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Taking the fear out of investing

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It’s not a secret: I was a bag of nerves after I clicked the ‘invest now’ button for the first time. What would happen if the market suddenly dropped and I lost everything?

Over time, I realised that these thoughts were pointless. I wasn’t going to achieve anything by worrying about something until it actually happened.

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I know others share these feelings of self-doubt, so I wanted to share some steps I took to take the fear out of investing.

Risk tolerance

Before you make your first investment, you should try to assess your level of risk tolerance.

When considering an investment, you should look at the risk-to-reward ratio. A company in trouble might be trading at a low valuation, and therefore return more money. But an investment in it will carry more risk than a steadily successful business.

Investing for a longer period often lowers the risk of your investment losing money, as does a diversified portfolio.

As Warren Buffett has taught us, the first rule of investing is to not lose money.

Due diligence

Over time, I have developed criteria that a company needs to reach before I buy a portion of it. This takes into consideration my risk tolerance and lessons I’ve learnt from past mistakes. Some of my principles involve cash-flow levels, price-to-earning targets, steady management, and growing revenue.

I have my criteria written down and check them off after I’ve reviewed a company.

Don’t look back

If a company hits your criteria and you invest some money in it, try not to let it play on your mind. Successful investing involves turning off a lot of the market noise.

If the market does drop suddenly, be confident that the business you invested in meets your due diligence criteria and risk tolerance levels. If it is a great company, ask yourself if now is a good time to double down on your investment, rather than sell off your stake in it.

But know when to cut your losses. I regularly check the companies I’ve invested in against my criteria. If something changes, then I assess whether or not the time is right to sell my stake in it. If the price has dropped for a benign external reason, then why would I sell my position in it? Again, it might be an opportunity to double-down.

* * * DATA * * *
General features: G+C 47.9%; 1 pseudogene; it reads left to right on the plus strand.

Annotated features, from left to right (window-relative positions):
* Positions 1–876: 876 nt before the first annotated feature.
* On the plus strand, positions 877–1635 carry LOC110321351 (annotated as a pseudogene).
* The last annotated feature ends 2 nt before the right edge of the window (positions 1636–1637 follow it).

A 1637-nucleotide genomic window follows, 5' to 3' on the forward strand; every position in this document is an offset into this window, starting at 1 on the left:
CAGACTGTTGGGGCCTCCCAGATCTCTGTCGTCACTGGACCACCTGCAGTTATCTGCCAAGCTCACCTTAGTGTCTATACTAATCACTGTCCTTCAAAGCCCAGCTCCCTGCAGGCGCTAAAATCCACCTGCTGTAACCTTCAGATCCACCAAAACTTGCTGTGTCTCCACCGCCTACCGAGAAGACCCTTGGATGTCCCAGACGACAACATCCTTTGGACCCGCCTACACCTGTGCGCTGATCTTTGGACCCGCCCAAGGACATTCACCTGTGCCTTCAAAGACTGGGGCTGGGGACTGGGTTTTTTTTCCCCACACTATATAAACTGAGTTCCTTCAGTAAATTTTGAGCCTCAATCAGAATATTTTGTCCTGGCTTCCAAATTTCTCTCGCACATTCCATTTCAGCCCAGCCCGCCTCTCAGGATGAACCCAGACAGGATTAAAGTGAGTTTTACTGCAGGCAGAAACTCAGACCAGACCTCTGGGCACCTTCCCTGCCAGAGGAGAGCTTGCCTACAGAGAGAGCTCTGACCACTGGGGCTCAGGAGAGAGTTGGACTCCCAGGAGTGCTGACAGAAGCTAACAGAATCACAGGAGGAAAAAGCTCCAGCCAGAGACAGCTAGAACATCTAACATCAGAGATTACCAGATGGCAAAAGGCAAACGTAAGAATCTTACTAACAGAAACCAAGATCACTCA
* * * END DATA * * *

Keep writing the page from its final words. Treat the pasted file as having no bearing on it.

Read, read, read

The more we educate ourselves about investing, the more confident we will become, which will reduce the fear that comes from clicking the ‘invest now’ button.

When it comes to reading, read through everything you can get your hands on. Business magazines, newspapers, books, and company accounts will all help to understand investing better.

Don’t do it

Remember, you don’t have to invest in a business. If the opportunity is almost there but doesn’t meet your due-diligence criteria or risk tolerance levels, ask yourself whether it’s worth it.

After all, investing is more like cricket than baseball: you only have to take the shot when you feel a need to.

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T Sligo has no position in any of the shares mentioned. The Motley Fool UK has no position in any of the shares mentioned. Views expressed on the companies mentioned in this article are those of the writer and therefore may differ from the official recommendations we make in our subscription services such as Share Advisor, Hidden Winners and Pro. Here at The Motley Fool we believe that considering a diverse range of insights makes us better investors.

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